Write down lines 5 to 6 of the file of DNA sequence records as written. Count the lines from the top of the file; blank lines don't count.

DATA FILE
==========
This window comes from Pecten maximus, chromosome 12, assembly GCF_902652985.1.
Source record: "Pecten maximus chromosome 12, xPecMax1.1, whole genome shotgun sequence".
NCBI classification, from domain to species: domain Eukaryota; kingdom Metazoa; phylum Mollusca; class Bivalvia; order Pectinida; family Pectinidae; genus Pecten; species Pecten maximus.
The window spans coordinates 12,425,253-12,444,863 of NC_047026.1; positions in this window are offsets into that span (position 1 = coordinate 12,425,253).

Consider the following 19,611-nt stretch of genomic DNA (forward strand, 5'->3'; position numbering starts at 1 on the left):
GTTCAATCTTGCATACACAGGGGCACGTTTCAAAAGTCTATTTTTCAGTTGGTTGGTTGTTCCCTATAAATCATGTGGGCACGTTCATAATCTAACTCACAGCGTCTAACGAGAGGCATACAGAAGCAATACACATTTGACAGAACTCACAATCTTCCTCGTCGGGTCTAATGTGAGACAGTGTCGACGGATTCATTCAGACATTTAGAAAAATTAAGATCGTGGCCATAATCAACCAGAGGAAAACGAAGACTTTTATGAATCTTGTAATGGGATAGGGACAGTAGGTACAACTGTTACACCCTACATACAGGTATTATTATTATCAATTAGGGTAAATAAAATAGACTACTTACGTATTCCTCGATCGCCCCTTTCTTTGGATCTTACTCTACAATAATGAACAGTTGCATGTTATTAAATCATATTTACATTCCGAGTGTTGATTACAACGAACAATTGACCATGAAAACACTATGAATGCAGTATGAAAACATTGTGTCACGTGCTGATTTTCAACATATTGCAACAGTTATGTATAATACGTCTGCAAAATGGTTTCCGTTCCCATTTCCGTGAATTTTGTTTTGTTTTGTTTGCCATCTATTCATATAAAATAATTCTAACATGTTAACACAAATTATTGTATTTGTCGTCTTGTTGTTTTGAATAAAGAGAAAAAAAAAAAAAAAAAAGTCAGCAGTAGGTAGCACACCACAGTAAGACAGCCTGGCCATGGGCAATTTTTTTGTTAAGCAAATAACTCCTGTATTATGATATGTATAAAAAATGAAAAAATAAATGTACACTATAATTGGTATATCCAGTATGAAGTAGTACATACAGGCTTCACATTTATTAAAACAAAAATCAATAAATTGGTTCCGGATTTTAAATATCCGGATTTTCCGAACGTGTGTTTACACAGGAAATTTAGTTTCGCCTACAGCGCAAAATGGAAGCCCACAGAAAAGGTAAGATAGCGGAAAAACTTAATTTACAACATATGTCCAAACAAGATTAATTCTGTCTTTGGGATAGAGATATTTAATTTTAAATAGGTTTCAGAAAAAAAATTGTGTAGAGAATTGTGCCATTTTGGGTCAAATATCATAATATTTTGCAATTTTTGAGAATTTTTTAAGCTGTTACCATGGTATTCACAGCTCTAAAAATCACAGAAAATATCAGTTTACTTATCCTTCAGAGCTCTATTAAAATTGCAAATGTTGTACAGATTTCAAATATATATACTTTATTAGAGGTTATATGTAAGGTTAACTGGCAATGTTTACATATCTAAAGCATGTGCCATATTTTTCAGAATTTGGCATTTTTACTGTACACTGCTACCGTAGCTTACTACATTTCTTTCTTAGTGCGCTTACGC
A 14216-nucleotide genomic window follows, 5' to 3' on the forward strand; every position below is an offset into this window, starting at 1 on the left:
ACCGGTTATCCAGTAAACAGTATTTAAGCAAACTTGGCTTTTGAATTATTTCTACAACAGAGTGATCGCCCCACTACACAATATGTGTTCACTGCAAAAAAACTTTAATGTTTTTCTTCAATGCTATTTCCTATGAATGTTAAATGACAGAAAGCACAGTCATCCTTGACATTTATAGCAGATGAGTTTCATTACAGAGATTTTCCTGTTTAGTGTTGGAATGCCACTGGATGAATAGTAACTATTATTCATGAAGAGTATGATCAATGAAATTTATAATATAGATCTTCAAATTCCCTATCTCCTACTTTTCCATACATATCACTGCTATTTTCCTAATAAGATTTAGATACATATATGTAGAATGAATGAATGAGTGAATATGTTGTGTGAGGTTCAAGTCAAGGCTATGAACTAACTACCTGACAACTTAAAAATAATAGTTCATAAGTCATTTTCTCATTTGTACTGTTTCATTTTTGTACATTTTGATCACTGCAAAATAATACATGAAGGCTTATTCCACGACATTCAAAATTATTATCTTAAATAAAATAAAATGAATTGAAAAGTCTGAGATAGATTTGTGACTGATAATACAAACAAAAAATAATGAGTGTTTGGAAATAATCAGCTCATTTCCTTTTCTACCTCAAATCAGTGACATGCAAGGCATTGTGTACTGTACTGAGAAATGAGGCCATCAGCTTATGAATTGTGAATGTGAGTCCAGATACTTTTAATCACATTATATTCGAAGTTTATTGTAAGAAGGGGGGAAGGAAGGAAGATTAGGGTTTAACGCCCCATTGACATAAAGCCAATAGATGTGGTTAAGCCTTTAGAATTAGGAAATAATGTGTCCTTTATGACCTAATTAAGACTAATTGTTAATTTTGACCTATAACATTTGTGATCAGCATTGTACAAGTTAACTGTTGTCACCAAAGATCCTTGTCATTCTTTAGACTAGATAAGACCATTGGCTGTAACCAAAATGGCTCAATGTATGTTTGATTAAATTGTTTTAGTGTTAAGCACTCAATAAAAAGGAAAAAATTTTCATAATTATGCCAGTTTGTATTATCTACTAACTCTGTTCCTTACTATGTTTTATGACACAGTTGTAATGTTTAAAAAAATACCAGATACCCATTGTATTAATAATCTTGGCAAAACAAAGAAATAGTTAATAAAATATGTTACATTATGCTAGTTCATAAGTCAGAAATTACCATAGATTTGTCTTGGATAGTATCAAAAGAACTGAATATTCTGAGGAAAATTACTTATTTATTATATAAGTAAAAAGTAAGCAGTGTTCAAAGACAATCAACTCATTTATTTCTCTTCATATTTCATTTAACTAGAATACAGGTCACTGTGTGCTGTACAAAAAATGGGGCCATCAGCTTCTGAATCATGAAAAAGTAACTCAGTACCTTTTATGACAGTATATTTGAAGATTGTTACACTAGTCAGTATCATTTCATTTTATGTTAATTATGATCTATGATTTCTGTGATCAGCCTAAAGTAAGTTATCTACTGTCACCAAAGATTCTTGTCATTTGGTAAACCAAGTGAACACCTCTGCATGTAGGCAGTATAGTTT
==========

Consider the following 19,611-nt stretch of genomic DNA (forward strand, 5'->3'; position numbering starts at 1 on the left):
GTTCAATCTTGCATACACAGGGGCACGTTTCAAAAGTCTATTTTTCAGTTGGTTGGTTGTTCCCTATAAATCATGTGGGCACGTTCATAATCTAACTCACAGCGTCTAACGAGAGGCATACAGAAGCAATACACATTTGACAGAACTCACAATCTTCCTCGTCGGGTCTAATGTGAGACAGTGTCGACGGATTCATTCAGACATTTAGAAAAATTAAGATCGTGGCCATAATCAACCAGAGGAAAACGAAGACTTTTATGAATCTTGTAATGGGATAGGGACAGTAGGTACAACTGTTACACCCTACATACAGGTATTATTATTATCAATTAGGGTAAATAAAATAGACTACTTACGTATTCCTCGATCGCCCCTTTCTTTGGATCTTACTCTACAATAATGAACAGTTGCATGTTATTAAATCATATTTACATTCCGAGTGTTGATTACAACGAACAATTGACCATGAAAACACTATGAATGCAGTATGAAAACATTGTGTCACGTGCTGATTTTCAACATATTGCAACAGTTATGTATAATACGTCTGCAAAATGGTTTCCGTTCCCATTTCCGTGAATTTTGTTTTGTTTTGTTTGCCATCTATTCATATAAAATAATTCTAACATGTTAACACAAATTATTGTATTTGTCGTCTTGTTGTTTTGAATAAAGAGAAAAAAAAAAAAAAAAAAGTCAGCAGTAGGTAGCACACCACAGTAAGACAGCCTGGCCATGGGCAATTTTTTTGTTAAGCAAATAACTCCTGTATTATGATATGTATAAAAAATGAAAAAATAAATGTACACTATAATTGGTATATCCAGTATGAAGTAGTACATACAGGCTTCACATTTATTAAAACAAAAATCAATAAATTGGTTCCGGATTTTAAATATCCGGATTTTCCGAACGTGTGTTTACACAGGAAATTTAGTTTCGCCTACAGCGCAAAATGGAAGCCCACAGAAAAGGTAAGATAGCGGAAAAACTTAATTTACAACATATGTCCAAACAAGATTAATTCTGTCTTTGGGATAGAGATATTTAATTTTAAATAGGTTTCAGAAAAAAAATTGTGTAGAGAATTGTGCCATTTTGGGTCAAATATCATAATATTTTGCAATTTTTGAGAATTTTTTAAGCTGTTACCATGGTATTCACAGCTCTAAAAATCACAGAAAATATCAGTTTACTTATCCTTCAGAGCTCTATTAAAATTGCAAATGTTGTACAGATTTCAAATATATATACTTTATTAGAGGTTATATGTAAGGTTAACTGGCAATGTTTACATATCTAAAGCATGTGCCATATTTTTCAGAATTTGGCATTTTTACTGTACACTGCTACCGTAGCTTACTACATTTCTTTCTTAGTGCGCTTACGC